I’m also in favor of breaking up high population states. I’d be interested to see the effects of a combination of the Wyoming plan with the breaking up of any state with over a fixed number of House members, somewhere around 20, over 3 censuses.

  8. “like two wolves and a sheep voting on dinner”
    (but all those minority/equal rights lawsuits would make you think they knew that but perhaps the past tense is appropriate?)

    They didn’t have to all share one TV* and vote on what to watch? They didn’t vote on what game to play with their sister and her best friend? Sure, if you’re outside, tag or hide and go seek work, but it’s never army and if you’re inside it’s paper dolls and Id rather do homework.

    * True, long time since I had to share, but I find I should share else I’m holed up in my room.

  9. Also;

    You tantrum throwing children can’t have ‘Renewable Energy’ because there is no such thing. Solar panels and wind turbines have a life of about ten years. Then they become horrible disposal problems, AND have to be replaced with rare and high-tech materials, many of which are in short supply. A damn sight shorter supply than oil. That’s beside the problem of just how much of the earth they would need to cover, disrupting the ecosystem. Hint; kilowatt for kilowatt wind and solar run about fifty times the footprint of ‘conventional’ power generation. And also beside the intermittency problem. Hint: batteries ain’t going to cut it, and even if they did they ALSO have short lives and present horrible disposal problems.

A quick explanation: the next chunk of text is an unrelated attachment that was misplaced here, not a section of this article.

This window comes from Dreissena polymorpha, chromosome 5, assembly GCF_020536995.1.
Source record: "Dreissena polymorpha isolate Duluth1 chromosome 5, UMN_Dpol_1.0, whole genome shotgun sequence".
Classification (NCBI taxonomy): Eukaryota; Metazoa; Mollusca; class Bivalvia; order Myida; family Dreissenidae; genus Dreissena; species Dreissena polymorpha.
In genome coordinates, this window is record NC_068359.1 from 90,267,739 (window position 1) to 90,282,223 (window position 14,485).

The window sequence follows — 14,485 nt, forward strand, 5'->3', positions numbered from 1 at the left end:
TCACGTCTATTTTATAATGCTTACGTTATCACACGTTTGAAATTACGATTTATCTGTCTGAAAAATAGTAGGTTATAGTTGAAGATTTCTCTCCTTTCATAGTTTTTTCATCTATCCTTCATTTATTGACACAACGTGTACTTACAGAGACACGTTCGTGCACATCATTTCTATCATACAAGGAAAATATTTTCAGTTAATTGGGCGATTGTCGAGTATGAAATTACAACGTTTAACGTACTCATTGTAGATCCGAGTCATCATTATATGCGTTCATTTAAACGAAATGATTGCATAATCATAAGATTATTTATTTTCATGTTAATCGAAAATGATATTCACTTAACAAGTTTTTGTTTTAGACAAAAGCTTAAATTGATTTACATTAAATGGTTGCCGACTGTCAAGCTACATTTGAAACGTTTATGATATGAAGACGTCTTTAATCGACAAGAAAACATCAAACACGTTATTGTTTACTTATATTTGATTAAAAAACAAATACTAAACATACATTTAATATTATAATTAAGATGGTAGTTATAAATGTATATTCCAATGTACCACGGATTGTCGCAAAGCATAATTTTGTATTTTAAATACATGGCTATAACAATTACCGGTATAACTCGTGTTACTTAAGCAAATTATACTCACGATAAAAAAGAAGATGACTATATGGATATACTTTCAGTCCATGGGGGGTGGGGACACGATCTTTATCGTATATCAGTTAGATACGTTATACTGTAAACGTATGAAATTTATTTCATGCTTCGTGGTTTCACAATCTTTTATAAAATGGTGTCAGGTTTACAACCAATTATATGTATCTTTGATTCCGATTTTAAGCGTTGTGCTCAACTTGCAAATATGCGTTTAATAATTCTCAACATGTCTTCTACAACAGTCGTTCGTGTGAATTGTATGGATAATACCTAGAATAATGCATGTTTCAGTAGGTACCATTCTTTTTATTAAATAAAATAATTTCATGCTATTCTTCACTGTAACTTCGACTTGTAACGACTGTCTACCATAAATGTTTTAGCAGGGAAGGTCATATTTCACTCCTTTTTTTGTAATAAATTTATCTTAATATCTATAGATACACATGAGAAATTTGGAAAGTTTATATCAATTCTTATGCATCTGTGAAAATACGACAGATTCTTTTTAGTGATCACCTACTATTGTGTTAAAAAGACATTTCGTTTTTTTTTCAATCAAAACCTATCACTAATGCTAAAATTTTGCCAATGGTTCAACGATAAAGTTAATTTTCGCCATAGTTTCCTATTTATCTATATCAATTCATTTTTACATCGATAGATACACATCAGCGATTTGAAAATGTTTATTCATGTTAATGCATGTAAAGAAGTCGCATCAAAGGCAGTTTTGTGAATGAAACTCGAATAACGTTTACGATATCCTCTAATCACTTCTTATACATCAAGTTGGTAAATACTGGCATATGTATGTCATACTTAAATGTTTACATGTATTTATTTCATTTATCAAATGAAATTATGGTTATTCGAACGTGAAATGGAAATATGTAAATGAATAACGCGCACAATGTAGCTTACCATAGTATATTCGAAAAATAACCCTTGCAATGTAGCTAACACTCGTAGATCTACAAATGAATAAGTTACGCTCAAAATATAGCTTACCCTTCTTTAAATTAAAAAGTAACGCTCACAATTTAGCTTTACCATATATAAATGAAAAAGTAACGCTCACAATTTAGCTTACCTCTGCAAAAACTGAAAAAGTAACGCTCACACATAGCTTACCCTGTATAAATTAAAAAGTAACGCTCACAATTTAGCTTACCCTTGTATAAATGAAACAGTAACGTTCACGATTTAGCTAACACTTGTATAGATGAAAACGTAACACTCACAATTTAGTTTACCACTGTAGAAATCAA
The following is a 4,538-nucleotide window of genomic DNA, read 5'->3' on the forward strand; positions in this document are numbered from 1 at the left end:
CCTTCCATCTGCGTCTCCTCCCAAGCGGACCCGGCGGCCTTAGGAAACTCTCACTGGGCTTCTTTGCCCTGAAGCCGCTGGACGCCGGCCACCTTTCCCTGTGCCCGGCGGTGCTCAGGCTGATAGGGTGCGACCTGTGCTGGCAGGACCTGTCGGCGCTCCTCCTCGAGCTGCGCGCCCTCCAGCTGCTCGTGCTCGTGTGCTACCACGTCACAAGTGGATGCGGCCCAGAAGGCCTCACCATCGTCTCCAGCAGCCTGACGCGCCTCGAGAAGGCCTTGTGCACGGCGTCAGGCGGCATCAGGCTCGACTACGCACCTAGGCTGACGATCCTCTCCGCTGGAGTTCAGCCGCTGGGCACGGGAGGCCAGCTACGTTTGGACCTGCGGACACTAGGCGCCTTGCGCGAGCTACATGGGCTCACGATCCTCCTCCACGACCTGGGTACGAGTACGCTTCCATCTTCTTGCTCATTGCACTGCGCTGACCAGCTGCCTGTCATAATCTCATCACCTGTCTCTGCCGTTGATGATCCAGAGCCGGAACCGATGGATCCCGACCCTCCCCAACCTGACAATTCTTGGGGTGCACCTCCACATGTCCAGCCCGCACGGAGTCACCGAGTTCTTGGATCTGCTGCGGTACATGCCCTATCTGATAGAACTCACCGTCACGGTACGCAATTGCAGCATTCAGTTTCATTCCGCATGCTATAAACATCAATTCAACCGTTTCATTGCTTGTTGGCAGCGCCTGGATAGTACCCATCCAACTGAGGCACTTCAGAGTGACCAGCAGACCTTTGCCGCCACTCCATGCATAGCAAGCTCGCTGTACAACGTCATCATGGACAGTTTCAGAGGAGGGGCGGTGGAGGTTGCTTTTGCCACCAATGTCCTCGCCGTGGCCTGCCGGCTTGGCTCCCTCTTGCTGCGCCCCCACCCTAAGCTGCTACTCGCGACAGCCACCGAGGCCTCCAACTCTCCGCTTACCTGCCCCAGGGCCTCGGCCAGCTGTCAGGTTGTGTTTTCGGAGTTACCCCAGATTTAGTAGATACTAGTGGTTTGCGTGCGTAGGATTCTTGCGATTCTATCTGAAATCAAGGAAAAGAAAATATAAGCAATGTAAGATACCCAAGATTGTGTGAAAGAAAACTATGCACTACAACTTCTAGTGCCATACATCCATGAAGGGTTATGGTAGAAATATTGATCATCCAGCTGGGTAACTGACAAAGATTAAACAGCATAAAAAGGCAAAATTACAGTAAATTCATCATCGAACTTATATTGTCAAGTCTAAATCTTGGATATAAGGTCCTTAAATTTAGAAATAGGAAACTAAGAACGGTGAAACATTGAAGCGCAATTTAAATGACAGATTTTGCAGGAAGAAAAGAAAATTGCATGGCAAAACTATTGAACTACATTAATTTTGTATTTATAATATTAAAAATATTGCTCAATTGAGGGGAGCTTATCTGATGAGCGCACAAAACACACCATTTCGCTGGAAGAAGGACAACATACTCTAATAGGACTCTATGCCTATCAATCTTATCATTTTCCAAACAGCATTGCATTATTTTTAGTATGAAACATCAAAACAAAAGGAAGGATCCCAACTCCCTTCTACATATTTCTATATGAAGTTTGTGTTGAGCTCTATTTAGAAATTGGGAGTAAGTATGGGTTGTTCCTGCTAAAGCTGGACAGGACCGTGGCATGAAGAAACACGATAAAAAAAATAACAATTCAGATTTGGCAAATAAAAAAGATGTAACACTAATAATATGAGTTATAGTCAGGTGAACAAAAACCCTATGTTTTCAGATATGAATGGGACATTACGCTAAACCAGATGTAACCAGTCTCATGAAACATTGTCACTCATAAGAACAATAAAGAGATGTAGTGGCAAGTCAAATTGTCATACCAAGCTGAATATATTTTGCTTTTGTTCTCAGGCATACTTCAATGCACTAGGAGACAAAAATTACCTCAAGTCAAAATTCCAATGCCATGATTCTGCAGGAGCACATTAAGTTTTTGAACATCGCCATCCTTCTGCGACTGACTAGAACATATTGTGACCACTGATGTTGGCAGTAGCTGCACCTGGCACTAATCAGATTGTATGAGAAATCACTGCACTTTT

You can’t transition to ‘organic farming’ unless you are willing to see mass starvation. Probably starting with you city-dwelling morons.

    You can’t have the Revolution so many of the dimmer among you seem to thirst for, because the people you despise so much have most of the guns, and know what to do with them. Get outside the cities that protect you from effective retaliation, and you will DIE. Because in a sane part of the country, throwing Molotov cocktails or shooting professional grade fireworks at somebody is called ‘assault with a deadly weapon’ , which means they are legally allowed to shoot you dead. And shining a laser at somebody’s eyes to blind them is called ‘grievous bodily harm’, and that lets them shoot you, too. Your riots have been taking place in carefully protected playpens. You’ve been fighting opponents with one hand tied behind their backs, and wearing hobbles. Boil out into ‘deplorable shape land and the crows will feast on you.

    You’ve been USED, by a cynical political elite that is fighting for its existence. One which, if you hand them the power you appear to want to, will not hesitate to liquidate you as obvious troublemakers and threats to The State.

    You’re lucky that Trump is nowhere near as bad as you have been told, because if he were every single one of you would be in a labor camp, of hanging from a piano wire noose. But you are unlucky, in that the Elite that is using you absolutely IS as bad as they say Trump is. And when they no longer have a use for you, if they can get away with it, you will disappear between two days